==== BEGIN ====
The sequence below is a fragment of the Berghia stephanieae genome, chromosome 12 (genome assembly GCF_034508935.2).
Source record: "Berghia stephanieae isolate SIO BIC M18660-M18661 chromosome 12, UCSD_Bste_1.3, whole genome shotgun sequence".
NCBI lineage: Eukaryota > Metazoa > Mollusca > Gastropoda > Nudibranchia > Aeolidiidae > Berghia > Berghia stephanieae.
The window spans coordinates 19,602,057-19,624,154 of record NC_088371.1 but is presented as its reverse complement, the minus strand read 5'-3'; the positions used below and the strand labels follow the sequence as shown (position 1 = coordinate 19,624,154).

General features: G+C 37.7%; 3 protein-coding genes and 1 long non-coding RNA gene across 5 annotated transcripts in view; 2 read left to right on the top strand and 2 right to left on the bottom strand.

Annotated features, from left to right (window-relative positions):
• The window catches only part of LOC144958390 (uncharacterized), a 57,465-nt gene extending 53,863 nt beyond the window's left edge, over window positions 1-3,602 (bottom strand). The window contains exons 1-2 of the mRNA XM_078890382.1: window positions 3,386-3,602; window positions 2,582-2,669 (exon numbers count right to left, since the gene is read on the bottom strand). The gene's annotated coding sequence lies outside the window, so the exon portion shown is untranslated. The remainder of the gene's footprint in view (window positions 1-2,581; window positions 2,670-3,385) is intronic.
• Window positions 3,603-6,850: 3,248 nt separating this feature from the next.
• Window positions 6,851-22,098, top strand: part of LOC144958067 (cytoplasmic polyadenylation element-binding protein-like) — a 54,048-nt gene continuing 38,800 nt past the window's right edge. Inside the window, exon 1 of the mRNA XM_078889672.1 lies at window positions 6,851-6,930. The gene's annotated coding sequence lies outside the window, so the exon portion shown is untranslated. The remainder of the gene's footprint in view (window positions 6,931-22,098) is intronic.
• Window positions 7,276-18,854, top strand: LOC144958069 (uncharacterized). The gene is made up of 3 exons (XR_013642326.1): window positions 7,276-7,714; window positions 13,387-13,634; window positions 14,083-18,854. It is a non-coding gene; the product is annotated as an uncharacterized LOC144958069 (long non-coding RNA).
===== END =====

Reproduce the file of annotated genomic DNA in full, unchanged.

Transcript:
The sequence below is a fragment of the Berghia stephanieae genome, chromosome 12 (genome assembly GCF_034508935.2).
Source record: "Berghia stephanieae isolate SIO BIC M18660-M18661 chromosome 12, UCSD_Bste_1.3, whole genome shotgun sequence".
NCBI lineage: Eukaryota > Metazoa > Mollusca > Gastropoda > Nudibranchia > Aeolidiidae > Berghia > Berghia stephanieae.
The window spans coordinates 19,602,057-19,624,154 of record NC_088371.1 but is presented as its reverse complement, the minus strand read 5'-3'; the positions used below and the strand labels follow the sequence as shown (position 1 = coordinate 19,624,154).

General features: G+C 37.7%; 3 protein-coding genes and 1 long non-coding RNA gene across 5 annotated transcripts in view; 2 read left to right on the top strand and 2 right to left on the bottom strand.

Annotated features, from left to right (window-relative positions):
• The window catches only part of LOC144958390 (uncharacterized), a 57,465-nt gene extending 53,863 nt beyond the window's left edge, over window positions 1-3,602 (bottom strand). The window contains exons 1-2 of the mRNA XM_078890382.1: window positions 3,386-3,602; window positions 2,582-2,669 (exon numbers count right to left, since the gene is read on the bottom strand). The gene's annotated coding sequence lies outside the window, so the exon portion shown is untranslated. The remainder of the gene's footprint in view (window positions 1-2,581; window positions 2,670-3,385) is intronic.
• Window positions 3,603-6,850: 3,248 nt separating this feature from the next.
• Window positions 6,851-22,098, top strand: part of LOC144958067 (cytoplasmic polyadenylation element-binding protein-like) — a 54,048-nt gene continuing 38,800 nt past the window's right edge. Inside the window, exon 1 of the mRNA XM_078889672.1 lies at window positions 6,851-6,930. The gene's annotated coding sequence lies outside the window, so the exon portion shown is untranslated. The remainder of the gene's footprint in view (window positions 6,931-22,098) is intronic.
• Window positions 7,276-18,854, top strand: LOC144958069 (uncharacterized). The gene is made up of 3 exons (XR_013642326.1): window positions 7,276-7,714; window positions 13,387-13,634; window positions 14,083-18,854. It is a non-coding gene; the product is annotated as an uncharacterized LOC144958069 (long non-coding RNA).